The average full time income of an Australian is just under $1,500 a week, or $78,000 a year – that figure places the average Australian in the top 0.30% of the planet according to globalrichlist.com, or in other words 99.70% of people in the world are poorer than the average Australian. We are a wealthy nation. I encourage you to check out where you sit.
‘Recreation’ is not a word that gets used a great deal in developing countries. Or extra-curricular or even curricular for that matter. The most frustrating thing that I hear my kids say is, “I’m bored”. It grates against me so much, because there are ample activities that they could possibly be doing. At some level though, I am glad that they have the ability to be bored (or think that they are bored). It means that they have down time, they can rest, relax, play sport, learn an instrument or watch T.V. They have the freedom to do that… We have the freedom to do that.
We can enjoy our beautiful landscape with little pollution and big open spaces. We can go camping or fishing or hiking. We can find places where we can feel like we are the only person on the planet (both an amazing and incredibly frightening feeling). The population of Australia just cracked 24 million people recently, which is miniscule on a global scale of 7.3 billion and we still have so much space available to us (not all of it inhabitable admittedly). Life is good here. Not perfect, but good.
It’s not just me saying this, the United Nations agrees and ranks Australia at number 2 in the Human Development Index just behind Norway and in front of, well, everyone else in the world. This measurement is a summary of the average achievements in life expectancy, education and standards of living. You can’t fudge the numbers on this one, Australia is doing very well on a global scale and has been for a long time. But being born here doesn’t make that our birth rite.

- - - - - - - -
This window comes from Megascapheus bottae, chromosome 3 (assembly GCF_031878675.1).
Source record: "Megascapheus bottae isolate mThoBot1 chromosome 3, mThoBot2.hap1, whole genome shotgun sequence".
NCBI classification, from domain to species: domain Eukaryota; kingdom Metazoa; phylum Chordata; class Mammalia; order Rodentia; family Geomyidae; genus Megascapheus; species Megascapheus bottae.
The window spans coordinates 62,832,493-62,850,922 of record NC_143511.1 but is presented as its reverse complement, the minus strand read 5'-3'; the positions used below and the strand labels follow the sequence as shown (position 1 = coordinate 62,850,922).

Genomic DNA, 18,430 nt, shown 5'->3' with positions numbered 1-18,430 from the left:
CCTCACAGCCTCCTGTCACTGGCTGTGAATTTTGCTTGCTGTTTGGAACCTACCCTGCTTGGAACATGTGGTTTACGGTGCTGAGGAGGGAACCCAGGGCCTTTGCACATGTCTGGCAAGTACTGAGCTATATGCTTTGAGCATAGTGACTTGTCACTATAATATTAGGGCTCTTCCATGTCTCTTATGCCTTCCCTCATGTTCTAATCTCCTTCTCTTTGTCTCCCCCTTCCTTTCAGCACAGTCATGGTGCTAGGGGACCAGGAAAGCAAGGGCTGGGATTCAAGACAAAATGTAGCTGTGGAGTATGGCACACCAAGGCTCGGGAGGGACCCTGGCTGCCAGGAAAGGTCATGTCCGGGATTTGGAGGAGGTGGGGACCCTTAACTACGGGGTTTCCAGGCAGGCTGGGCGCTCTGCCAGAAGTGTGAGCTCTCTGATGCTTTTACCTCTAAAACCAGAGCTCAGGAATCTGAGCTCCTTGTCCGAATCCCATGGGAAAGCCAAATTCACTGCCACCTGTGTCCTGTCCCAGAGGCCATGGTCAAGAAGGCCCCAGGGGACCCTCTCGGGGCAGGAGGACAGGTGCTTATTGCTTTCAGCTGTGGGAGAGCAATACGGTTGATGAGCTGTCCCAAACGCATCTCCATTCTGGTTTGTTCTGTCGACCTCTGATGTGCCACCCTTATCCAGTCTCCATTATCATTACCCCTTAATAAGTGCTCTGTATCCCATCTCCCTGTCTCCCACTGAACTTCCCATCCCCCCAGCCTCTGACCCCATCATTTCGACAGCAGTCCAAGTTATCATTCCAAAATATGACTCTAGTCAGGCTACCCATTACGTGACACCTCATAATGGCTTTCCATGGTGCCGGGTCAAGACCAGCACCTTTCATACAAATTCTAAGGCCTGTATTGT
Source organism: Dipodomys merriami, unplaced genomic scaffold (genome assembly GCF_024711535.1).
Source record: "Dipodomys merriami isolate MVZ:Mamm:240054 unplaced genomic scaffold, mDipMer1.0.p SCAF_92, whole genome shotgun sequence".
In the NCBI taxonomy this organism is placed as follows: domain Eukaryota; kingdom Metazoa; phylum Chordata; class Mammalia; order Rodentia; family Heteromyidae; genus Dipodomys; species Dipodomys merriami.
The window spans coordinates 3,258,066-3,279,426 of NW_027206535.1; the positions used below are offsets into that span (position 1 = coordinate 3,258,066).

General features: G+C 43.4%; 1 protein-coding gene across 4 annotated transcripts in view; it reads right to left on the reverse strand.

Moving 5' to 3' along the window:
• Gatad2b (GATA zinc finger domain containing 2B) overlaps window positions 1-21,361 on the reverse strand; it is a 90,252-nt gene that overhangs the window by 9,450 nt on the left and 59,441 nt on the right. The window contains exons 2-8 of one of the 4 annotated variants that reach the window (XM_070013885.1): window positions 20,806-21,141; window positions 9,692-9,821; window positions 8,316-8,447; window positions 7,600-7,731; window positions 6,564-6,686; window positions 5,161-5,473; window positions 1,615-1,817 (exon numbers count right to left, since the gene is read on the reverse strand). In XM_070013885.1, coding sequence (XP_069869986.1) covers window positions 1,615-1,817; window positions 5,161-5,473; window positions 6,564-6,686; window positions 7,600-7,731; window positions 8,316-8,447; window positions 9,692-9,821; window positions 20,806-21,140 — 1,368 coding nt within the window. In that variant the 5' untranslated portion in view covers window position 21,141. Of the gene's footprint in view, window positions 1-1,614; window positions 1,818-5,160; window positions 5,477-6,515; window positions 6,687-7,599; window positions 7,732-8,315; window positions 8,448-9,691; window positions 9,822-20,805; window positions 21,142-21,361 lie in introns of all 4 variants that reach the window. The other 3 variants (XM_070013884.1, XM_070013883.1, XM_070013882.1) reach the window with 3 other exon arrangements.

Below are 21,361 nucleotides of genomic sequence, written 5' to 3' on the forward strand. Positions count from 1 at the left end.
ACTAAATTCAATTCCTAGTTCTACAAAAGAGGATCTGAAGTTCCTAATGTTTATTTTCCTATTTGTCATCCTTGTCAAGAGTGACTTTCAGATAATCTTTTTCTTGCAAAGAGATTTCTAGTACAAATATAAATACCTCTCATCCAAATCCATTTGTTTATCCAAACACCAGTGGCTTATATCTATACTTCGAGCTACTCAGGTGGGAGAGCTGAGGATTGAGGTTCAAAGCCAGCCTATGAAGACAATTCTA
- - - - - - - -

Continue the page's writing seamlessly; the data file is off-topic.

Where you are born shouldn’t dictate how or if you live.
It shouldn’t be like that… but it is. That is the reality of the world that we live in and it’s not right.
Now, I don’t want you to feel guilty about that. Guilt has been used as a motivational tool for the longest of times, and whilst it is a valid human emotion, it is not helpful when looking to create change. If you have done something wrong, feel guilty, say sorry and make restitution. But people living in poverty don’t need your guilt, they need you to give them an opportunity to break the poverty cycle. Don’t feel guilty about having plenty of food, clean drinking water, medicine and education – they are human rights. We should celebrate that we have those things because they are good. We all should have those things and because we have them so easily available to us in Australia, I believe that they come with a responsibility to help out those who don’t have them at all, purely because of where they were born.
For people living in developing countries, it’s not that they are not working hard enough, or have done something wrong, or are just horrible people. Something that is completely out of their control has placed them where they are. They don’t deserve the life that they have, just like we’ve done nothing to deserve the life on offer for us in Australia. But together we can help them have an opportunity to reach their full potential. And that’s all that people want. Choice.
So whether you were born in Australia or you have had the opportunity to move here, or any other developed nation for that matter, don’t respond with guilt. But take the gift that you have been given with a sense of responsibility that spurs you on to benefit others.
What are you going to do with your lotto winnings?